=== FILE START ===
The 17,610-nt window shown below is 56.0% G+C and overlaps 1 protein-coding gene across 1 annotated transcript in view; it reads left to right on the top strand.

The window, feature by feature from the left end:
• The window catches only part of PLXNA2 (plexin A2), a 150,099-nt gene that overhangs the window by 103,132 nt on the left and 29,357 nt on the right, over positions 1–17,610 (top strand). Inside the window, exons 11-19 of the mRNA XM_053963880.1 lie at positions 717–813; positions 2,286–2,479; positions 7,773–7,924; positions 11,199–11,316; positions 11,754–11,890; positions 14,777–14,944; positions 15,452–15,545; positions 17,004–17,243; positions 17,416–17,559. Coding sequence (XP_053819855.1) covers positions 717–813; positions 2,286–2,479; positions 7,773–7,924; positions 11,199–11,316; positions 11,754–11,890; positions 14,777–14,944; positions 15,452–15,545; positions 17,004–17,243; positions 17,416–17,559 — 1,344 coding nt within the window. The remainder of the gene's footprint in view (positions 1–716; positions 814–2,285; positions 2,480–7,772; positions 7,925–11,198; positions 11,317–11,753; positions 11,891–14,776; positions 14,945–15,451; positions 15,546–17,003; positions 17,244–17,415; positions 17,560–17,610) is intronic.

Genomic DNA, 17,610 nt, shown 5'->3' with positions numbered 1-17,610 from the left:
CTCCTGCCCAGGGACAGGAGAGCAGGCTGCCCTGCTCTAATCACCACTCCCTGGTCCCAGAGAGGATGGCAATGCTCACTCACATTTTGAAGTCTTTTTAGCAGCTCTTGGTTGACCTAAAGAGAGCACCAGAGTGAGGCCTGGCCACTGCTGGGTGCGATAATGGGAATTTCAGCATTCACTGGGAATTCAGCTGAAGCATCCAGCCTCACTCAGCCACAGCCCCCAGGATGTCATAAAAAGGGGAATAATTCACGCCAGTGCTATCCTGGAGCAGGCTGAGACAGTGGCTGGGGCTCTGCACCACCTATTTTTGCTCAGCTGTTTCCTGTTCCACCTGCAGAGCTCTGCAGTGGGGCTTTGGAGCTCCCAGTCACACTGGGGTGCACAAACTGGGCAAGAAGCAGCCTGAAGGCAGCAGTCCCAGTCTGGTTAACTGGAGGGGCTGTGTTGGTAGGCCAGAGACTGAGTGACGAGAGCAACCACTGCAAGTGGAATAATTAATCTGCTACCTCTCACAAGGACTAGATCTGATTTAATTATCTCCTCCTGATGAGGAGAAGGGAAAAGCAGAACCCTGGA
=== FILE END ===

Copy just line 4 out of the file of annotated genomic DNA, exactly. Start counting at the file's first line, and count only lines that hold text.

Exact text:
Genomic DNA, 17,610 nt, shown 5'->3' with positions numbered 1-17,610 from the left: